The Suva High Court has rejected a Fiji government senator and provincial paramount chief's application to have his mutiny related trial heard by other high chiefs.
Ratu Inoke Takiveikata is facing four counts of inciting mutiny and one of aiding soldiers in the November 2000 army mutiny which claimed 8 lives.
Radio Legend reports that Takiveikata's Australian lawyer, Gabriel Wendler, had argued that a commoner on the panel of assessors would be oppressive and disrespectful to the accused high chief.
He said Takiveikata's status required him to be tried by people of noble birth, otherwise he would feel insulted and embarrassed by a trial by social inferiors or by a person of another ethnic group.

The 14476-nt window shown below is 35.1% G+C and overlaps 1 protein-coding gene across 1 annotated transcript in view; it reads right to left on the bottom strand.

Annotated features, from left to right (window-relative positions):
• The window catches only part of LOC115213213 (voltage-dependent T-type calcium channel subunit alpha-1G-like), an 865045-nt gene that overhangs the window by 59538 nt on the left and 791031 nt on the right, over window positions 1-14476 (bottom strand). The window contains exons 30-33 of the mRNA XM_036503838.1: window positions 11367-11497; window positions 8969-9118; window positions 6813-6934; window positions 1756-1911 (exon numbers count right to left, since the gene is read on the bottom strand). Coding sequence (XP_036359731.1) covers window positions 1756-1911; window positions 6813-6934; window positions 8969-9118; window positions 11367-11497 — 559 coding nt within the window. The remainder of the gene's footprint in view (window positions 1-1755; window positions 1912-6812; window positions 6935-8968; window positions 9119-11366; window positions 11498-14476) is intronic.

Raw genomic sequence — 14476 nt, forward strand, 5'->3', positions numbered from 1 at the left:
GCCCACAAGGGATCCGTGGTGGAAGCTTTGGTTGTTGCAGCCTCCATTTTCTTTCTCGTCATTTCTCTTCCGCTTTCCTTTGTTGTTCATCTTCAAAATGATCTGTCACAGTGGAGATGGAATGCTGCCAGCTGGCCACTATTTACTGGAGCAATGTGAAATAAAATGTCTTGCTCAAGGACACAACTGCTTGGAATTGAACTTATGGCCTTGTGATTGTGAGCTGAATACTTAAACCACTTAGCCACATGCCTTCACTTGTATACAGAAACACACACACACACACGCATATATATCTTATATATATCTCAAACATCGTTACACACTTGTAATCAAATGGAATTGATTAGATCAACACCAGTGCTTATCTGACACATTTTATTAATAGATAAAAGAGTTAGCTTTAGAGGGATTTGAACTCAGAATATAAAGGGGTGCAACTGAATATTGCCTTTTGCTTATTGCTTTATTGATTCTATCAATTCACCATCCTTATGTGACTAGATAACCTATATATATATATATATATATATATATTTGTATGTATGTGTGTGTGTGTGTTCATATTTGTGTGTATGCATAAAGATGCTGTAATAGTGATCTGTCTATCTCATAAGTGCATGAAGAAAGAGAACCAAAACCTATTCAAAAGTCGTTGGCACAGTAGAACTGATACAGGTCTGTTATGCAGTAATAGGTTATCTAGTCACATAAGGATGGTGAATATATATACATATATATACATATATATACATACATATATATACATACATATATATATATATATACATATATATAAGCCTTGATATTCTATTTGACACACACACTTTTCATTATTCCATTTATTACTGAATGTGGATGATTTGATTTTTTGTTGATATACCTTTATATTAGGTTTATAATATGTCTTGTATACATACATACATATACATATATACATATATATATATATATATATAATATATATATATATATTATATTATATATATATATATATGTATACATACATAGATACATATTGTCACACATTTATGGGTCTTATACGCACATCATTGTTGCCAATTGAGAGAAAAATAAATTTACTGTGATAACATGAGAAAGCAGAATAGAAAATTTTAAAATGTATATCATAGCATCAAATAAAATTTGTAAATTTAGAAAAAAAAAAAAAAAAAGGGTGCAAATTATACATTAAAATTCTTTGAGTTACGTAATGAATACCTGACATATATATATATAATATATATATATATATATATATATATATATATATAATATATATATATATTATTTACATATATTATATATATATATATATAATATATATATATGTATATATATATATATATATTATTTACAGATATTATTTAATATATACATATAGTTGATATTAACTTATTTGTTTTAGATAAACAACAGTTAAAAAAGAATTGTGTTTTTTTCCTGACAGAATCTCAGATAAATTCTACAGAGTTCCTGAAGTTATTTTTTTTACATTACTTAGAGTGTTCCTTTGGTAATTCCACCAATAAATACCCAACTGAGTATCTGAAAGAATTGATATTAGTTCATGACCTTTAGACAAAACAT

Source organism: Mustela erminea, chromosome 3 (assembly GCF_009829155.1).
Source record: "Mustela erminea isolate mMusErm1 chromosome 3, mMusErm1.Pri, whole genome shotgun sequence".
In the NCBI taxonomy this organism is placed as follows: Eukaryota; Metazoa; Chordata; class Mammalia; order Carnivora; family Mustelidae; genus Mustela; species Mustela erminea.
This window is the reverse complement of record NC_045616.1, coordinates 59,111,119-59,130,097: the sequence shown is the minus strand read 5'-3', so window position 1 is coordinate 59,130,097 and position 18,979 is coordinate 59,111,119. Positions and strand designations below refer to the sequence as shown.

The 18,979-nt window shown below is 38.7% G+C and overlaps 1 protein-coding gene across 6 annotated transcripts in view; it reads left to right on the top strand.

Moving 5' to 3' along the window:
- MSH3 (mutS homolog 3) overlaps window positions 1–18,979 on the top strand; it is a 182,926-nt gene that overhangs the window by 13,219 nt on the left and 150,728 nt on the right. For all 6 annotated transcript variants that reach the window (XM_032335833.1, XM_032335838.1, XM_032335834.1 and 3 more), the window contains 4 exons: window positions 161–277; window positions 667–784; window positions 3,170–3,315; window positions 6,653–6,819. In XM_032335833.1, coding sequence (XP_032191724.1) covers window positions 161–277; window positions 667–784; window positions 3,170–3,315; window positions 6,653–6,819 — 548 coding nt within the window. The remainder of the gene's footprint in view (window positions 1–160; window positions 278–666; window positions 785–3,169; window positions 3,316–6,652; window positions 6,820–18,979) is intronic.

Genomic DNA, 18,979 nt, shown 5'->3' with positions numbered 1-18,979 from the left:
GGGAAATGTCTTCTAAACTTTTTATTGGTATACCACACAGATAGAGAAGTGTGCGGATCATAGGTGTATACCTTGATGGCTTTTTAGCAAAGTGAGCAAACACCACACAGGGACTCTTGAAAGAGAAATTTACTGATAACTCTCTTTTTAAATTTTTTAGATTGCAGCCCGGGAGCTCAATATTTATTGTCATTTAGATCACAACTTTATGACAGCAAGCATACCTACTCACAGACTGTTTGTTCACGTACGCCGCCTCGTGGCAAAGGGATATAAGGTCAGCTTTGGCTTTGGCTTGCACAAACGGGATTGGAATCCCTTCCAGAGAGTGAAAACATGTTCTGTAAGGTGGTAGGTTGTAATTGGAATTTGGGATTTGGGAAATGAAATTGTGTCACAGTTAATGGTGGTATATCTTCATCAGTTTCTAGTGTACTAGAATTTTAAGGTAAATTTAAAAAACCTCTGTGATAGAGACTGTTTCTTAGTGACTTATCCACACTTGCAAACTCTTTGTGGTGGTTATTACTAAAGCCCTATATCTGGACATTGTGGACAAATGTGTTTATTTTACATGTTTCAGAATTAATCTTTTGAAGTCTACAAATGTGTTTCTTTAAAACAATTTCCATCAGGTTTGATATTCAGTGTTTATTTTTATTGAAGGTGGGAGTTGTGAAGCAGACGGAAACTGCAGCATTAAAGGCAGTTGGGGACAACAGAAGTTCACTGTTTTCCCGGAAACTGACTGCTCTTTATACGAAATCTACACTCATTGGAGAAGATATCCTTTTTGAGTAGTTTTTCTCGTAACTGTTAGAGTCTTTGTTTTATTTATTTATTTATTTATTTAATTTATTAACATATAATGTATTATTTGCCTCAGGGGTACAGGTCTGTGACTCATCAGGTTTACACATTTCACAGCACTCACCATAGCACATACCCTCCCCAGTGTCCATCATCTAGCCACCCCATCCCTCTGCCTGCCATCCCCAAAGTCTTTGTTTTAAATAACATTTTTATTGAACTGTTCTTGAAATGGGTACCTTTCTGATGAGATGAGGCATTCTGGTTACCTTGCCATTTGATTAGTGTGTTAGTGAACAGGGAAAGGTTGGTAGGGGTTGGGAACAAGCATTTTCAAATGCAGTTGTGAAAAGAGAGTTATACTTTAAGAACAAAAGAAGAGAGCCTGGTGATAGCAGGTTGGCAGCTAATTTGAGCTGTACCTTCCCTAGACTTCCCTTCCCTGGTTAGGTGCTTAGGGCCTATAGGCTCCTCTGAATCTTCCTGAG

But Justice Anthony Gates rejected the application, saying a special panel of assessors is not needed in the case as it does not deal with any ethnic or cultural issues.
Justice Gates said the case does not deal with a strictly ethnic Fijian matter, or an inquiry into a native land right, or an entitlement to a chiefly title, or traditional fishing rights.
Justice Gates said the High Court criminal trial deals with incitement to mutiny and aiding soldiers in an act of mutiny.
He said this was an attempt to dislocate the military in a modern, democratic state.
Justice Gates rejected the application and the trial proper begins this afternoon.